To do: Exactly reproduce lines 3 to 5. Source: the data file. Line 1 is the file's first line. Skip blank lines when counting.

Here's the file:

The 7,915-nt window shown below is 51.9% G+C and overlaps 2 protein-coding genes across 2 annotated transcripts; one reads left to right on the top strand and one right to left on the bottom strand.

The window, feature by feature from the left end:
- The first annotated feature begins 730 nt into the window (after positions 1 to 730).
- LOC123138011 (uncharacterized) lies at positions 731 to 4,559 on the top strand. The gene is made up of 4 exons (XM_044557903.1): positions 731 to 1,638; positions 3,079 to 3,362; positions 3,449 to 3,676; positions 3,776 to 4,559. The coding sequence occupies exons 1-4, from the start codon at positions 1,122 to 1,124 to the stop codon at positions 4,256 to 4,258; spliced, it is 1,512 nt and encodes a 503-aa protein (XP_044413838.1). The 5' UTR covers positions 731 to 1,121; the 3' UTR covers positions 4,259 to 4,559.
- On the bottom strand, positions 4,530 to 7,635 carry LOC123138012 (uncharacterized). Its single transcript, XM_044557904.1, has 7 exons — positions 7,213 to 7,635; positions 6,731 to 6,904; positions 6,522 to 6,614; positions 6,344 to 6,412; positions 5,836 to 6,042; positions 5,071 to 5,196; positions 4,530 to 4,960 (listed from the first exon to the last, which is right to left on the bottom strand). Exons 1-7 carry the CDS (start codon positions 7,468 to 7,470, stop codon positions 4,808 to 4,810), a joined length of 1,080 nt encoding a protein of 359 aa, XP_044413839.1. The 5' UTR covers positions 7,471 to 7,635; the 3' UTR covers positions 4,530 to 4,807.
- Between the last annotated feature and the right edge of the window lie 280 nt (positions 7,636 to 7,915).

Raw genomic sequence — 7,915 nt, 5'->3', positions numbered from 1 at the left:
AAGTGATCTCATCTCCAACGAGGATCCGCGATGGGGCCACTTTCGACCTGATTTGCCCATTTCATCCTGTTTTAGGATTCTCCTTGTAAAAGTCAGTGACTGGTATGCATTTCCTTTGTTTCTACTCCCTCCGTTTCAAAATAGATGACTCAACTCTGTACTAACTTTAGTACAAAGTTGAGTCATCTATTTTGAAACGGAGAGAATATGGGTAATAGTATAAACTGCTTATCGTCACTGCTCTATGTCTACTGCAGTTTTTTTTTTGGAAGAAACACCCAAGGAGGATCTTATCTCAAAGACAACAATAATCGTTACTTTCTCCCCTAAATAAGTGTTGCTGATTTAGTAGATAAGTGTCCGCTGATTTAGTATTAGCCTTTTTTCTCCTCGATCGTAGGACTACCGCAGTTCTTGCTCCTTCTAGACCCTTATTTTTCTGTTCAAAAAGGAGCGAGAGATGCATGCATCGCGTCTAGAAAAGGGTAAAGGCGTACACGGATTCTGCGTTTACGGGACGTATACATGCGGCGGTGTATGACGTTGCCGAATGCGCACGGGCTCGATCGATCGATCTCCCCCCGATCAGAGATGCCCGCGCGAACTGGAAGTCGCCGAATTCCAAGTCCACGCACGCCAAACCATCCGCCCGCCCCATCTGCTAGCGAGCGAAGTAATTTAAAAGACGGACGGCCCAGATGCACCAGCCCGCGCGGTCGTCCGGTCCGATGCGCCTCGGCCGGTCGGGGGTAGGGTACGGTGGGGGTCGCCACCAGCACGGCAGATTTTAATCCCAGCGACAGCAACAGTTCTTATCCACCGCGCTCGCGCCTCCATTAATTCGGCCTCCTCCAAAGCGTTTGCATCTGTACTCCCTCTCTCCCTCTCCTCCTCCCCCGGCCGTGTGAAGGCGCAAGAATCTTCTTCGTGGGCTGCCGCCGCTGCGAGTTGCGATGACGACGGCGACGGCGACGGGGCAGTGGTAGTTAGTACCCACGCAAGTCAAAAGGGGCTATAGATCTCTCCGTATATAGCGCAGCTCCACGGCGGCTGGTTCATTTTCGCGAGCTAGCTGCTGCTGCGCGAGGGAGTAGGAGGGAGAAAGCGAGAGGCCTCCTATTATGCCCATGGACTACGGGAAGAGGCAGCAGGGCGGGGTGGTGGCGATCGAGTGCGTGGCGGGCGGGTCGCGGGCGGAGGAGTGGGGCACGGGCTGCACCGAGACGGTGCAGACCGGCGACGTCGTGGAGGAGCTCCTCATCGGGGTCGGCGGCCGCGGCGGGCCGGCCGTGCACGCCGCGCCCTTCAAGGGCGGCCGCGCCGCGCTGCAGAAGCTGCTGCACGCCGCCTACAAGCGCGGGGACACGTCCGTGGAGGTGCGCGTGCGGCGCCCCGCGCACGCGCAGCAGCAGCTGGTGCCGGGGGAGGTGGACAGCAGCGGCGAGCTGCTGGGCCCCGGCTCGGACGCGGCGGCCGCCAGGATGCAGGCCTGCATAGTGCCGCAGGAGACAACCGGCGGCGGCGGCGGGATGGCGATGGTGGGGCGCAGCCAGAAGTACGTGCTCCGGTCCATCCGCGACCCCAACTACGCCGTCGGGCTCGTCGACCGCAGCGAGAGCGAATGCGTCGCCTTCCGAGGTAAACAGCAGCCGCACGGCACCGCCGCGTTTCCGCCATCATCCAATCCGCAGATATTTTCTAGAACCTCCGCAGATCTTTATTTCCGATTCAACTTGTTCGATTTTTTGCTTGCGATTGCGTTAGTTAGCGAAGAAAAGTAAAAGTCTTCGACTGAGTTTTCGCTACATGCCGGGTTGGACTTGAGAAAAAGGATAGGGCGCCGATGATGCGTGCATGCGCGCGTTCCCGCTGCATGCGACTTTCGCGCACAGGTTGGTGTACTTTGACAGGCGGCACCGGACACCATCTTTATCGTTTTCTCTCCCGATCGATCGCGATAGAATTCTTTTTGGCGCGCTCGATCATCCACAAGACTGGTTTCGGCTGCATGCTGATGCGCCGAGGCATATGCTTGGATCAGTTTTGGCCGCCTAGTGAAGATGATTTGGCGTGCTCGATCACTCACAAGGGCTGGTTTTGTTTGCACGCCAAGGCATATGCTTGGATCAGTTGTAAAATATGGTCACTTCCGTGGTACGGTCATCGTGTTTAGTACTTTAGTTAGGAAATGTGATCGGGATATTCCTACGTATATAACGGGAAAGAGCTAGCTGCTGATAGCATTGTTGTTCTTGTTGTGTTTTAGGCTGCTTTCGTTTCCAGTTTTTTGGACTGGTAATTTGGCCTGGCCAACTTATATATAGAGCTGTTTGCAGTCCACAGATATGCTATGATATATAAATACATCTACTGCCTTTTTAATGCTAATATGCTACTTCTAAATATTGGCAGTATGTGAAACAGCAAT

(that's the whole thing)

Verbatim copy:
- The first annotated feature begins 730 nt into the window (after positions 1 to 730).
- LOC123138011 (uncharacterized) lies at positions 731 to 4,559 on the top strand. The gene is made up of 4 exons (XM_044557903.1): positions 731 to 1,638; positions 3,079 to 3,362; positions 3,449 to 3,676; positions 3,776 to 4,559. The coding sequence occupies exons 1-4, from the start codon at positions 1,122 to 1,124 to the stop codon at positions 4,256 to 4,258; spliced, it is 1,512 nt and encodes a 503-aa protein (XP_044413838.1). The 5' UTR covers positions 731 to 1,121; the 3' UTR covers positions 4,259 to 4,559.
- On the bottom strand, positions 4,530 to 7,635 carry LOC123138012 (uncharacterized). Its single transcript, XM_044557904.1, has 7 exons — positions 7,213 to 7,635; positions 6,731 to 6,904; positions 6,522 to 6,614; positions 6,344 to 6,412; positions 5,836 to 6,042; positions 5,071 to 5,196; positions 4,530 to 4,960 (listed from the first exon to the last, which is right to left on the bottom strand). Exons 1-7 carry the CDS (start codon positions 7,468 to 7,470, stop codon positions 4,808 to 4,810), a joined length of 1,080 nt encoding a protein of 359 aa, XP_044413839.1. The 5' UTR covers positions 7,471 to 7,635; the 3' UTR covers positions 4,530 to 4,807.